Levi Detwiler is already an affable guy, a big smile on his face and easy conversation just a hello away.
But his eyes light up even more when he’s talking about or showing his art, which hangs proudly on the walls at Western Montana Mental Health Center in Kalispell.
“When I was in high school I never thought I could do art,” Detwiler, 21, said. “The first painting I did, I thought it was a weird waterfall, but my teacher said it was good and that I should stick with it.”
A few years later, Detwiler moved into an adult group home here, and art became part of his life again when art instructor Sharon Cowan became his mentor.
“She is the one who was teaching me and giving me tips,” Levi said. “Now I’m doing a painting on my own.”
Two of Detwiler’s landscape paintings — depicting a smoky island on Flathead Lake and the northern lights in Alaska, respectively — will be part of the third annual Stomp the Stigma Art Show, taking place May 18 from 4 – 8 p.m.
May is Mental Health Awareness Month, and Ron Fournier, the adult day treatment program manager at WMMHC, said the art show has been a good way for the community to get to know the facility and its clients and residents. If more people make connections and learn about mental health, the stigma surrounding it dies a little more.
Art therapy was already part of the activities at WMMHC when Fournier decided to spearhead the art show to bring more awareness.
“Every year our art is getting better and better,” Fournier said. “We have almost everyone in this art show.”
In previous years, the artists usually came from the art therapy class, but this year, the staff encouraged all the clients and residents at WMMHC to participate. That means there are around 65 pieces of art for sale, Fournier said.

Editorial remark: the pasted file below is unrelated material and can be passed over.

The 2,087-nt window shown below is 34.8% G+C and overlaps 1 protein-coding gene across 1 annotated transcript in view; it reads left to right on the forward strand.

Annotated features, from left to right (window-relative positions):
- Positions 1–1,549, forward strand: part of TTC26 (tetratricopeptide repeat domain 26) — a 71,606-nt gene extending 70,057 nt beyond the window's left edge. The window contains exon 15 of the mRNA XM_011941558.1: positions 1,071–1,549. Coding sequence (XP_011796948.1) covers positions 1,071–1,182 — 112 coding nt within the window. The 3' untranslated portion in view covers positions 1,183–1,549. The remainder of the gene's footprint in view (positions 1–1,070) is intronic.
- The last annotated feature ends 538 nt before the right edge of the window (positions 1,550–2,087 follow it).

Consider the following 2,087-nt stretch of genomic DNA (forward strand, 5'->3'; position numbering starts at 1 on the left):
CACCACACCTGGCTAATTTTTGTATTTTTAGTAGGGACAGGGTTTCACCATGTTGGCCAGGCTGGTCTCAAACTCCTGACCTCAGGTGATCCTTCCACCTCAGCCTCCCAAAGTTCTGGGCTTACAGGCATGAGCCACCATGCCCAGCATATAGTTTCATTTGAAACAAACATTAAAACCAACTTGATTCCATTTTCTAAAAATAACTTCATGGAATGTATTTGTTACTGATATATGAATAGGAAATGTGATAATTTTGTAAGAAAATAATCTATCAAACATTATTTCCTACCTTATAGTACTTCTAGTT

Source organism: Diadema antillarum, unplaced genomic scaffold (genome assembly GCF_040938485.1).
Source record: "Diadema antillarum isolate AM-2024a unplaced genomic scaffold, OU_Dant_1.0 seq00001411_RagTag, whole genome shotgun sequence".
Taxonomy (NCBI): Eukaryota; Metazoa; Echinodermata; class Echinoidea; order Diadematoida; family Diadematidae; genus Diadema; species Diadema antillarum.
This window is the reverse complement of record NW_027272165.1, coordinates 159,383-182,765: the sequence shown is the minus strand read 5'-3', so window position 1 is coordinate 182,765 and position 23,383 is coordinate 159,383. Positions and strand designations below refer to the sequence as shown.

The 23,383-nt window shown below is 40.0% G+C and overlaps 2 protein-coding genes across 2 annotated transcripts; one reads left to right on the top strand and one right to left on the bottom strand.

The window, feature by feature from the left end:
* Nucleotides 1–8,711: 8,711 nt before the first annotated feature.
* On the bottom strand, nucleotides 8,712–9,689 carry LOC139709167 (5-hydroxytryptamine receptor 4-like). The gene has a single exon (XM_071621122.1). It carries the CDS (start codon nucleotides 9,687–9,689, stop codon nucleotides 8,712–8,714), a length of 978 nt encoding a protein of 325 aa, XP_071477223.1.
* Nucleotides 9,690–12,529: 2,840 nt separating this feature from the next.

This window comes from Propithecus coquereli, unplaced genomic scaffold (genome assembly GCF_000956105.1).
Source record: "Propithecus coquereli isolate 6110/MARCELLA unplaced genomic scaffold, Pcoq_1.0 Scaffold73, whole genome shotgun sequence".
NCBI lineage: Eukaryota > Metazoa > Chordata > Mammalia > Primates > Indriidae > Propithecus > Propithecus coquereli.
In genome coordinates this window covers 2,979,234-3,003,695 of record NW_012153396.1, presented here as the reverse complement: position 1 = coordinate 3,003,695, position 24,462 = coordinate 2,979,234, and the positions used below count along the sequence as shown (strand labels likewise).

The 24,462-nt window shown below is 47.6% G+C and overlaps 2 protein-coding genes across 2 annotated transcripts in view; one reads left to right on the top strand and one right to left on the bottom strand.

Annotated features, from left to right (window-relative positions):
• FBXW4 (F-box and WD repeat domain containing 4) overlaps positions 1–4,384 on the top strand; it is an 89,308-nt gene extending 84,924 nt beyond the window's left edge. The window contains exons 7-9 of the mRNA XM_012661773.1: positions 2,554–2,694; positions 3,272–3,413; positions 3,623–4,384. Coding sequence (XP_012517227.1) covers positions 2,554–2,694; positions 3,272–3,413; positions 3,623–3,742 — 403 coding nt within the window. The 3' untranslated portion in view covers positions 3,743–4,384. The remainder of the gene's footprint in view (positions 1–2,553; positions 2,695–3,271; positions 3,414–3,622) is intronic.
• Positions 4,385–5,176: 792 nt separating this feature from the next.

“Everything is for sale,” he said.
The proceeds from the painting go to the artist, minus the cost for a frame if it’s framed. Otherwise, all the cash goes to the creators. The art show will also include a silent auction, featuring locally donated items, and the funds from the auction will go toward buying more art supplies for the clients.
Painting is a popular activity with the clients, including members of the crisis-stabilization house. Some of those folks might be at WMMHC in the midst of a crisis, make a painting during their stay, and then move on, leaving the work behind. That was the beginning of the center’s permanent collection.
Client art serves a couple purposes when it hangs on the walls at WMMHC, Fournier said; not only is it beautiful and creative, but it’s also a reminder of whom the staff is working for, he said.
Some paintings are of well-known cartoon characters, and others are of animals, plants, and characters known only to the artists. Other creations include those like Detwiler’s, which evoke a sense of wilderness and peace in the mountains. Now, he’s working on a tree, and it’s giving him some troubles.
“I’ve never tried a tree before,” he said, laughing.
It’s a nice tree with plenty of branches; Detwiler hadn’t yet decided if he needed to paint another tree on the canvas with which the first tree could share roots. He jokes and says he was expressing anger while sponge-painting the leaves because it wasn’t turning out how he saw it in his mind, but that joke is rooted in truth.
“I get to express my whole body and my whole emotions,” he said, adding a slight dance move as a flourish to his words. “It’s like you have all these bottled-up emotions, and then it’s like laying out your emotions.”
For more information on Western Montana Mental Health Center in Kalispell and its services, visit www.wmmhc.org or call (406) 257-1336. It’s located at 410 Windward Way.
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